I marked this daily reading from John Eldredge’s as something I wanted to share. With the last two posts on fear (Jesus not having fear and We are not to be afraid), I thought this would be a nice place to add this angle on fear. Fear can come in many ways, and as Eldredge himself admits here, this is not one we typically think. Enjoy
Embracing the Glory
Our deepest fear is not that we are inadequate. Our deepest fear is that we are powerful beyond measure. It is our light, not our darkness, that most frightens us. We ask ourselves, “Who am I to be brilliant, gorgeous, talented and fabulous?” Actually, who are you not to be? You are a child of God. Your playing small doesn’t serve the world. There’s nothing enlightened about shrinking so that other people won’t feel insecure around you. We were born to manifest the glory of God that is within us . . . And as we let our own light shine, we unconsciously give other people permission to do the same. As we are liberated from our own fear, our presence automatically liberates others. (Marianne Williamson)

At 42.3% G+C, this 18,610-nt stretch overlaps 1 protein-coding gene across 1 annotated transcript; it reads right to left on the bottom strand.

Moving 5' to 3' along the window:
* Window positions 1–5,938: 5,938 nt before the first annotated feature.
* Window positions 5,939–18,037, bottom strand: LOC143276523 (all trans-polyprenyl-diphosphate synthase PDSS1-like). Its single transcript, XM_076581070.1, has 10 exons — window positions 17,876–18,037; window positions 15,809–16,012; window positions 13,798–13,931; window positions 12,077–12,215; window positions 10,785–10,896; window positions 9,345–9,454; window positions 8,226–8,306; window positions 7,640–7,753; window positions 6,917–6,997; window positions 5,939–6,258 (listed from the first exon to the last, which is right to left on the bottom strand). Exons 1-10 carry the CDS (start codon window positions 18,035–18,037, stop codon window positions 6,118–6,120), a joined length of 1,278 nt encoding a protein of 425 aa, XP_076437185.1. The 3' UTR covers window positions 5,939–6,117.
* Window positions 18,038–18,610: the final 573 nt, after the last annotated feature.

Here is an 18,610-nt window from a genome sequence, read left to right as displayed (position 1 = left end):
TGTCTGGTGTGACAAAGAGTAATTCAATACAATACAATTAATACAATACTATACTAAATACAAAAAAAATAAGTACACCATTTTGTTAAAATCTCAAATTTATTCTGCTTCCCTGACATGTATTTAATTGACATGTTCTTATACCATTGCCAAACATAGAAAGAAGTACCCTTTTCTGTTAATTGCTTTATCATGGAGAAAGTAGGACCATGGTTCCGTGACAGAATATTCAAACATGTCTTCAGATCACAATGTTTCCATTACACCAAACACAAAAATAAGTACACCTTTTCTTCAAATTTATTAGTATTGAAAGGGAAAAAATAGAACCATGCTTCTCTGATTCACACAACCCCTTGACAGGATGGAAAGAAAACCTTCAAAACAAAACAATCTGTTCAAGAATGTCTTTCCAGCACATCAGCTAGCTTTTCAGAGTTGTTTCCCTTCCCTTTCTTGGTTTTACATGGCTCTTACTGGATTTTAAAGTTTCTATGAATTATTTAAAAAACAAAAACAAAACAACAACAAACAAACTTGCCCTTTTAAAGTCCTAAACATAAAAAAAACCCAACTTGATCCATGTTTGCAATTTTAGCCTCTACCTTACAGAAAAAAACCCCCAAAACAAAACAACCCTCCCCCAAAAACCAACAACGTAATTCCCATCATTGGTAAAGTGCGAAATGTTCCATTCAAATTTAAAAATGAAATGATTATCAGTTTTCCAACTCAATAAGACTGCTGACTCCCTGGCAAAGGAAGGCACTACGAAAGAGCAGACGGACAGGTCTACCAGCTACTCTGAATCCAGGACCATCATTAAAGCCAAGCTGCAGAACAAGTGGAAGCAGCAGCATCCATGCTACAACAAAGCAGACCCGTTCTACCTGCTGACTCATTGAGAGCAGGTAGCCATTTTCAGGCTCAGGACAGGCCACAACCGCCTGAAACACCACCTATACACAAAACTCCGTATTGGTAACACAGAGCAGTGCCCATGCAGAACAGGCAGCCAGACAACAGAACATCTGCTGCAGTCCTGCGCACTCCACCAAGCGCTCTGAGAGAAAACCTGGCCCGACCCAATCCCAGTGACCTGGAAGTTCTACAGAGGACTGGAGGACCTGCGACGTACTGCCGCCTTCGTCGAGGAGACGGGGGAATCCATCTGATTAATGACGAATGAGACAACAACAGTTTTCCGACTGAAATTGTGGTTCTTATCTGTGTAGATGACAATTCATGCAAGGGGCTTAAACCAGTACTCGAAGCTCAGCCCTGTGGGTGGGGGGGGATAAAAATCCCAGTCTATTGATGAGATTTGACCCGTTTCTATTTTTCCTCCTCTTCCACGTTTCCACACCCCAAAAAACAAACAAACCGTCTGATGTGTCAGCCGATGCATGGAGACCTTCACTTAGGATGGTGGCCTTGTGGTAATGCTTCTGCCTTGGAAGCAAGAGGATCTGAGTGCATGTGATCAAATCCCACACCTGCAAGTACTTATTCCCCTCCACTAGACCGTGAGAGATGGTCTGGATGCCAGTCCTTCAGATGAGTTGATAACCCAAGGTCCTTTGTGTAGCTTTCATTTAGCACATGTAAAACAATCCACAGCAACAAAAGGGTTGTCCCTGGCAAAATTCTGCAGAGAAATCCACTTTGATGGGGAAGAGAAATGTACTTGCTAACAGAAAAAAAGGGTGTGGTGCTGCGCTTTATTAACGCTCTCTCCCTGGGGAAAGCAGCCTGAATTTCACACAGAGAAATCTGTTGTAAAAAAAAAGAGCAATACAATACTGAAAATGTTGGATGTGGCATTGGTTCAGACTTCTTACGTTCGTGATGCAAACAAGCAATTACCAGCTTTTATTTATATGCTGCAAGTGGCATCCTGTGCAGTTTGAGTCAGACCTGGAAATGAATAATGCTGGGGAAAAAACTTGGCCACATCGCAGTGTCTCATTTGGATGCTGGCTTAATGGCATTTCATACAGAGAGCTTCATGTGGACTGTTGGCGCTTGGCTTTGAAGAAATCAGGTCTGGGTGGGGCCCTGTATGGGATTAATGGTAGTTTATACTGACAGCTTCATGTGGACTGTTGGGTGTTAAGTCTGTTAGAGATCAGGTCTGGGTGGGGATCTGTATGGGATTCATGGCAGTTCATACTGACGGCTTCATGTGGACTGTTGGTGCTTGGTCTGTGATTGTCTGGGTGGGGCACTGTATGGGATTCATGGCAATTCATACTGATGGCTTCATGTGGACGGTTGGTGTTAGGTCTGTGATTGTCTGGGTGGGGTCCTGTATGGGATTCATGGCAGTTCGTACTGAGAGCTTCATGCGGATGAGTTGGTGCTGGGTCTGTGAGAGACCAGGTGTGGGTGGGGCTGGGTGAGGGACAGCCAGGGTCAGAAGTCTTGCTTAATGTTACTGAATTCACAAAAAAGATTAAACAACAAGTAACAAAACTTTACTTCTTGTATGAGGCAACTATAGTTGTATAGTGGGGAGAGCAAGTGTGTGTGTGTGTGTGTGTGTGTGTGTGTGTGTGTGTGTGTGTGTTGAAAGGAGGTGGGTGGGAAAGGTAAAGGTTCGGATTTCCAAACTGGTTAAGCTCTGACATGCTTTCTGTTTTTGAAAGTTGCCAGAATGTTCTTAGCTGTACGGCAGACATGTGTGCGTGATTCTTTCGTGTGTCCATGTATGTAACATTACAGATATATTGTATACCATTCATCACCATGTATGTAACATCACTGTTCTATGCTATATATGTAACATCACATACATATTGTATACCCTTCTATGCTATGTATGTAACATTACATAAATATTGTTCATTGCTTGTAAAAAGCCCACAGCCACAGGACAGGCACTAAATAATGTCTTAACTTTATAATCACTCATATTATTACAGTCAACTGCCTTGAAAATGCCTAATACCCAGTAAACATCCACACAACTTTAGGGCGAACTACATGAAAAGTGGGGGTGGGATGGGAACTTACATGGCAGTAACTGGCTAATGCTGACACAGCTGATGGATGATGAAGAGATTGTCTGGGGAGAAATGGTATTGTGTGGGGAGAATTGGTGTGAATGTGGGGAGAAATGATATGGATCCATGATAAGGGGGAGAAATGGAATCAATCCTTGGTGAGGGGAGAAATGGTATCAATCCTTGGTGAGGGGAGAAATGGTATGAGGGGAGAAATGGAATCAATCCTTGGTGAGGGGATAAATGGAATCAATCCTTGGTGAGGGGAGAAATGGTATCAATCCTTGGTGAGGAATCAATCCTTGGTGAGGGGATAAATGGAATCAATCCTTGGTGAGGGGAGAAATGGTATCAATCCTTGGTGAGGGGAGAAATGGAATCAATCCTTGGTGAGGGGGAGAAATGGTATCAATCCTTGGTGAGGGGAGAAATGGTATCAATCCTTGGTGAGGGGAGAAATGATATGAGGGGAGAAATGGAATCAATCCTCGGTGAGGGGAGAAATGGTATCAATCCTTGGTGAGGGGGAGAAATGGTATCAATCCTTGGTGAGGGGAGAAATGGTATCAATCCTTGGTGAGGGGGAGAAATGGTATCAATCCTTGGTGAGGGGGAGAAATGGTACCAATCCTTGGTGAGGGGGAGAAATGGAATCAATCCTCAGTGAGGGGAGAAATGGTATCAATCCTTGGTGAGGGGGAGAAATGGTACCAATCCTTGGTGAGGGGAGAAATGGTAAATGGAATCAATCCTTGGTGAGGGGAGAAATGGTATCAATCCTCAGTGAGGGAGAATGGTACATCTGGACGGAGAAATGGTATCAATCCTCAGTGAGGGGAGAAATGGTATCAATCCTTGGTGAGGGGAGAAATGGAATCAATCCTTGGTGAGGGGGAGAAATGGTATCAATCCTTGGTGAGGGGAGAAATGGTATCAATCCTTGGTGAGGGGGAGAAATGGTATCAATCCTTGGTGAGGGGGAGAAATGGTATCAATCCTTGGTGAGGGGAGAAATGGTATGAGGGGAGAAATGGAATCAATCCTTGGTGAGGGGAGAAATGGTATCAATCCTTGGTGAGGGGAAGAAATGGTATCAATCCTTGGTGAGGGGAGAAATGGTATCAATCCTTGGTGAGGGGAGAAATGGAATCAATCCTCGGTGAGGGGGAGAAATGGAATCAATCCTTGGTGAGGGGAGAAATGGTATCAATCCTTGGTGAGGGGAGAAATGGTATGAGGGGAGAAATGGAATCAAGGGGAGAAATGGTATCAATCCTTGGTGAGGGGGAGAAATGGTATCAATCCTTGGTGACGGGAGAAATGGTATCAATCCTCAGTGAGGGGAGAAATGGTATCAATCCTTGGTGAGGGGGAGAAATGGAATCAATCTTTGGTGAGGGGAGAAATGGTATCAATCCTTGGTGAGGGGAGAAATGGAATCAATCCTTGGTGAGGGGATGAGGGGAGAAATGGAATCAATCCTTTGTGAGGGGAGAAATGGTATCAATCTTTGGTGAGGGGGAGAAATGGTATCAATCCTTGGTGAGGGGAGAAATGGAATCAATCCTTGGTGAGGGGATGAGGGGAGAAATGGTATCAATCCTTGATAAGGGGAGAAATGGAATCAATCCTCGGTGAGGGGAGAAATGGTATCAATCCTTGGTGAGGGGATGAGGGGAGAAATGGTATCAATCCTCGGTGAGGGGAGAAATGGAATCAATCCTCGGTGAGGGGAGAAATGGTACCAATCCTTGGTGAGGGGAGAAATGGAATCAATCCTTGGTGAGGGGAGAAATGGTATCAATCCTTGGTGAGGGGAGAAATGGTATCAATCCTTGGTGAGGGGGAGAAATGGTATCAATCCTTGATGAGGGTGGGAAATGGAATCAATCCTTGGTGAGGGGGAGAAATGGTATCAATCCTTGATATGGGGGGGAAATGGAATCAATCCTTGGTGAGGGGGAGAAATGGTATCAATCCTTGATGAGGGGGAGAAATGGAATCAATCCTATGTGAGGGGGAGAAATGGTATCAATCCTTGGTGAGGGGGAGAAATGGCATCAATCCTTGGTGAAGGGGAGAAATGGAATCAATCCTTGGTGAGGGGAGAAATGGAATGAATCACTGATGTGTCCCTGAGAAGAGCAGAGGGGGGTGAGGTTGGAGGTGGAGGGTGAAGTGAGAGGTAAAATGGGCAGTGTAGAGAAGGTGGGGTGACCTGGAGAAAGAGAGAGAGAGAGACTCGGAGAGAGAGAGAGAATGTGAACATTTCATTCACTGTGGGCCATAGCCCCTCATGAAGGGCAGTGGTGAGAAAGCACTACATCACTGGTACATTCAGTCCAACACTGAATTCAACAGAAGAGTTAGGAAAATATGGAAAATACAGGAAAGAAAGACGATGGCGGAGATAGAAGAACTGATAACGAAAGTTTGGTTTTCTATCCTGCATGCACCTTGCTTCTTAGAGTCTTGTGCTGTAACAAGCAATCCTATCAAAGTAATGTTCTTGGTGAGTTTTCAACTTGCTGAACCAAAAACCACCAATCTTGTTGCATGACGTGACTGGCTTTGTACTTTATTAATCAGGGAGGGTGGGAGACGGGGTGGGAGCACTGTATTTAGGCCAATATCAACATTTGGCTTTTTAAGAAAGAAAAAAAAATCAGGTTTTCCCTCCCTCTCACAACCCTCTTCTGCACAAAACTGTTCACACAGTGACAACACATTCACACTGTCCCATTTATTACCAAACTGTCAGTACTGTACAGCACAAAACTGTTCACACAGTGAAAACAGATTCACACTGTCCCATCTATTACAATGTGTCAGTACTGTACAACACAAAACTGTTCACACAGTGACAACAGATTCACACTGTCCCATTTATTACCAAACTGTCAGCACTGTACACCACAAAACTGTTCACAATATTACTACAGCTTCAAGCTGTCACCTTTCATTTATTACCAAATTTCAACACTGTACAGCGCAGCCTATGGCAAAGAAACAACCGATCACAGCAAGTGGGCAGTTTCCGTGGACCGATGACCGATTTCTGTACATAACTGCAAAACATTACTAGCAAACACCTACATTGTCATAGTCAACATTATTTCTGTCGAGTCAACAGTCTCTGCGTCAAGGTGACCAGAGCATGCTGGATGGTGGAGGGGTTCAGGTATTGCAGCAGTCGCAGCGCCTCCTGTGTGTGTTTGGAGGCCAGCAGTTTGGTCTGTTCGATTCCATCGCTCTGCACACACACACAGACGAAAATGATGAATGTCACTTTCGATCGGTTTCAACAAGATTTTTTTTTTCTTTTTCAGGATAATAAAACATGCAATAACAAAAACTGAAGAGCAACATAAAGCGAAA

When I first read this quote, I thought, No, that’s not true. We don’t fear our glory. We fear we are not glorious at all. We fear that at bottom, we are going to be revealed as . . . disappointments. Mandela is just trying to make a nice speech, like a sermon, to buoy us up for a day or two. But as I thought about it more, I realized we do fear our glory. We fear even heading this direction because, for one thing, it seems prideful. Now pride is a bad thing, to be sure, but it’s not prideful to embrace the truth that you bear the image of God. Paul says it brings glory to God. We walk in humility because we know it is a glory bestowed. It reflects something of the Lord’s glory.
(Waking the Dead , 87)
Kevin Shorter is the founder of this prayer-coach site and have served for several years in ministry and churches teaching on a variety of Biblical topics. Go to the contact page to request him to speak at your conferences and seminars.